Daily Independent (Ashland, KY)


June 18, 2014

Cannabis supporters push for medical marijuana

FRANKFORT — Some sympathetic lawmakers warned proponents of legalizing medical marijuana in Kentucky that their rhetoric sometimes isn’t helpful during a legislative committee meeting Wednesday.

When Oliver Olson, an Army veteran and registered nurse practitioner, got emotional about the issue and implied there might be political reasons for the government to withhold from the public the benefits of the illegal drug, the committee’s co-chairs cut him off.

Olson at one point also seemed to lay blame for the continuing illegality of the substance at the feet of Republicans while another witness called it a government conspiracy.

Rep. Tom Burch, the Democratic c0chair from Louisville, interrupted Olson, telling him, “Please don’t bring Kentucky politics into the discussion. You’ve got friends on both sides up here and if you alienate them it won’t help you.”

His Republican co-chair, Sen. Julie Denton of Louisville, also objected and said after the meeting such comments aren’t helpful before a conservative legislature many of whose members still fear that legalizing marijuana for medical purposes “may open the flood gates” of marijuana abuse.

Earlier, Eric Crawford, a Mason County paraplegic, showed the committee a large bag of prescription drugs he must take daily to fend off pain, pain pills which he said “make me crazy.”

“If I could legally use medical cannabis I wouldn’t need narcotics,” Crawford said. Crawford and others said their physicians have told them marijuana can be effective in treating pain or symptoms of such diseases as epilepsy and cancer.

Denton and Burch said it’s difficult to get physicians to testify on the benefits of the drug because they fear they’ll draw scrutiny from the Board of Medical Licensure.

But one member of the Interim Health and Welfare Committee is a licensed physician. Rep. Bob DeWeese, R-Louisville, said there is only anecdotal evidence that cannabis or marijuana have some medical benefits such as increasing appetite, controlling nausea and reducing seizures.

But he said there haven’t been any serious scientific and controlled studies of the drug’s effects or benefits.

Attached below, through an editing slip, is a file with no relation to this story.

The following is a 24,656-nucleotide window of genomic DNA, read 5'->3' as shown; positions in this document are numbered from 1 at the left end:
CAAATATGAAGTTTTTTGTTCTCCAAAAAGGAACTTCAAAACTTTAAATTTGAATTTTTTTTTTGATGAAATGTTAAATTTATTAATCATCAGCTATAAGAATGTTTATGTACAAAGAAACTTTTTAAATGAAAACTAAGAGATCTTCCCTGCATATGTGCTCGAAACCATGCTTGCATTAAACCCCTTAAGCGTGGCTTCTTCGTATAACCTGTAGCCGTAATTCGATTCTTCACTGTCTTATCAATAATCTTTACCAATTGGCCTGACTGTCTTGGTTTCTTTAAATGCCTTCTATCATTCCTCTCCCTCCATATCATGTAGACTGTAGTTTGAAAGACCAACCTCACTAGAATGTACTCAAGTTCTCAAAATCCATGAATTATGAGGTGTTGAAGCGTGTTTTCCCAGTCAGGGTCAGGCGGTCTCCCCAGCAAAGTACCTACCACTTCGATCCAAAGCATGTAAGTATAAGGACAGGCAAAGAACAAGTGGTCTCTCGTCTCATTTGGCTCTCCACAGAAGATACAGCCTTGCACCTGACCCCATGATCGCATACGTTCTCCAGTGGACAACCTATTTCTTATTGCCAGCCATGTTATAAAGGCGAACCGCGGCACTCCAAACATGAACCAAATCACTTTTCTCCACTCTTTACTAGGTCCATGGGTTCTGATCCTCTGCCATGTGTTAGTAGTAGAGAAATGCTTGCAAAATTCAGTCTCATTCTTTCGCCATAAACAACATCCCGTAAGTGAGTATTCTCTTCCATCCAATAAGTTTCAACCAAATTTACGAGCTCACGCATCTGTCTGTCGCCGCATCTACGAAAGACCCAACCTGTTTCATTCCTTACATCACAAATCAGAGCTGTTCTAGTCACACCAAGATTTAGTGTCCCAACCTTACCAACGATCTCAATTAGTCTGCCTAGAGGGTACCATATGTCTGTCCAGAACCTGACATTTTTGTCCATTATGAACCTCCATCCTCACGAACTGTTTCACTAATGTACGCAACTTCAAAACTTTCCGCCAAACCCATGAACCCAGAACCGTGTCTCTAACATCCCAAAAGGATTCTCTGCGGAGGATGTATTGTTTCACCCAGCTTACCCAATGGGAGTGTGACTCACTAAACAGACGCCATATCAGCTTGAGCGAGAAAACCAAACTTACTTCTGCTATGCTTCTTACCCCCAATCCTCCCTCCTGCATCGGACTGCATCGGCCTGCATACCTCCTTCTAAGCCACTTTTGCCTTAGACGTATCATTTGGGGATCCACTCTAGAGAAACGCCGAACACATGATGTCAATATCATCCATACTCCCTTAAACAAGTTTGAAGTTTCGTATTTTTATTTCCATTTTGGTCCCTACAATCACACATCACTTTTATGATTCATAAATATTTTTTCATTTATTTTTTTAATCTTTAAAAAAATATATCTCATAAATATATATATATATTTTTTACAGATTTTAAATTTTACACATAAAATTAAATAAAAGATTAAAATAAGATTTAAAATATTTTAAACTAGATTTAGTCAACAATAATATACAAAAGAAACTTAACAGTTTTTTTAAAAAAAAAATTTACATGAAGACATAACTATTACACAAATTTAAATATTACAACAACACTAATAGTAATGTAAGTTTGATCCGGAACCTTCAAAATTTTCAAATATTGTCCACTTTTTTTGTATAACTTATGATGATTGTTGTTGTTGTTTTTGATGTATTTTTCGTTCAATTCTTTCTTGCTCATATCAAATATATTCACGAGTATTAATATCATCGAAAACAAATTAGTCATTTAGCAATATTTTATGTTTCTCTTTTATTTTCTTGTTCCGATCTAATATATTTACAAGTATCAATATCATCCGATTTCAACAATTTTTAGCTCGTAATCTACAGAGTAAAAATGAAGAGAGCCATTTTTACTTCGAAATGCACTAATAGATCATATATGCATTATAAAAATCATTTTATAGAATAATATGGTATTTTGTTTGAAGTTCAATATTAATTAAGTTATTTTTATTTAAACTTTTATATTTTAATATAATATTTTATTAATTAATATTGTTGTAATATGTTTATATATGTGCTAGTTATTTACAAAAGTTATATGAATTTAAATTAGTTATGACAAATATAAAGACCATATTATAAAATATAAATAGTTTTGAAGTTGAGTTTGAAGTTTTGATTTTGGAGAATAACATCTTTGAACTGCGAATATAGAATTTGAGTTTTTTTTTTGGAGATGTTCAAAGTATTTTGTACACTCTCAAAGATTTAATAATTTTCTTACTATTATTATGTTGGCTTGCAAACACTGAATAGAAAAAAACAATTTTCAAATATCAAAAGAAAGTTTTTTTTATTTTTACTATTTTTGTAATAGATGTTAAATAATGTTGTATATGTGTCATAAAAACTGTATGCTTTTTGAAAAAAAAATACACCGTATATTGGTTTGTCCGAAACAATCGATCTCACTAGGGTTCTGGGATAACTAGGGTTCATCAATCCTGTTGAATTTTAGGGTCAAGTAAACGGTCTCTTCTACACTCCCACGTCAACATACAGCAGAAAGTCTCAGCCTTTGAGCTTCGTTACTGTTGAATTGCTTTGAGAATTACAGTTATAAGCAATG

The General Assembly last spring approved the legalization of CBD oil, extracted from marijuana and hemp for treating childhood seizures. But even that has encountered some legal and regulatory obstacles and the oil isn’t yet available for prescription.

That bill was sponsored by Denton but a bill sponsored during several recent sessions by Sen. Perry Clark, D-Louisville, to legalize “medical marijuana” has never received a floor vote in either chamber of the legislature.

That’s the bill proponents want the legislature to pass.

One woman told of the rapid decline of her husband after a diagnosis of cancer last December and his dramatic weight loss due to nausea and loss of appetite resulting from the aggressive chemotherapy treatment he is undergoing.

While her husband sobbed in the audience, Victoria Burgin began making an effective case for legalizing the drug, but as she became emotional about her family’s difficulties, she also claimed that the federal government is suppressing evidence that marijuana can cure cancer.

That prompted Olson to criticize legislators for refusing to help those who say they can benefit from the drug and led to Burch’s admonition to the witnesses.

Later Denton said several lawmakers are privately sympathetic, especially to stories like Crawford’s, the paraplegic from Mason County. But they are reluctant to take a public position for fear it will be used against them in campaigns and some supporters of efforts to legalize medical marijuana make it harder for lawmakers to sign on.

She and Burch said such cultural and political shifts take time and supporters need to understand that. Burch said he plans to conduct more hearings on the issue in the future.

RONNIE ELLIS writes for CNHI News Service and is based in Frankfort. Reach him at rellis@cnhi.com. Follow CNHI News Service stories on Twitter at www.twitter.com/cnhifrankfort.

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